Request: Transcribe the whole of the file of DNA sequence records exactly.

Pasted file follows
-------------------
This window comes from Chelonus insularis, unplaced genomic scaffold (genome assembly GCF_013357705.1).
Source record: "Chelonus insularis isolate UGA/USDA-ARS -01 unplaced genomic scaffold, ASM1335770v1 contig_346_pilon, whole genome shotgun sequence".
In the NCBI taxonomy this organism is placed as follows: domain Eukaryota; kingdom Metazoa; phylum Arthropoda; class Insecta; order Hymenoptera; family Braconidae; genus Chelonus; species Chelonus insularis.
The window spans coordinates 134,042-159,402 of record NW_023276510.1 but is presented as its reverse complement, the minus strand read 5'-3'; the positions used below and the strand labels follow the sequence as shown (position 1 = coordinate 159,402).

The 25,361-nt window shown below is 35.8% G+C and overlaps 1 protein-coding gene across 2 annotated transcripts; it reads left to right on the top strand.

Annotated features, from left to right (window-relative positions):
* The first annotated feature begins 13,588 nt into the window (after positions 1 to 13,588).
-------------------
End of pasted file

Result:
This window comes from Chelonus insularis, unplaced genomic scaffold (genome assembly GCF_013357705.1).
Source record: "Chelonus insularis isolate UGA/USDA-ARS -01 unplaced genomic scaffold, ASM1335770v1 contig_346_pilon, whole genome shotgun sequence".
In the NCBI taxonomy this organism is placed as follows: domain Eukaryota; kingdom Metazoa; phylum Arthropoda; class Insecta; order Hymenoptera; family Braconidae; genus Chelonus; species Chelonus insularis.
The window spans coordinates 134,042-159,402 of record NW_023276510.1 but is presented as its reverse complement, the minus strand read 5'-3'; the positions used below and the strand labels follow the sequence as shown (position 1 = coordinate 159,402).

The 25,361-nt window shown below is 35.8% G+C and overlaps 1 protein-coding gene across 2 annotated transcripts; it reads left to right on the top strand.

Annotated features, from left to right (window-relative positions):
* The first annotated feature begins 13,588 nt into the window (after positions 1 to 13,588).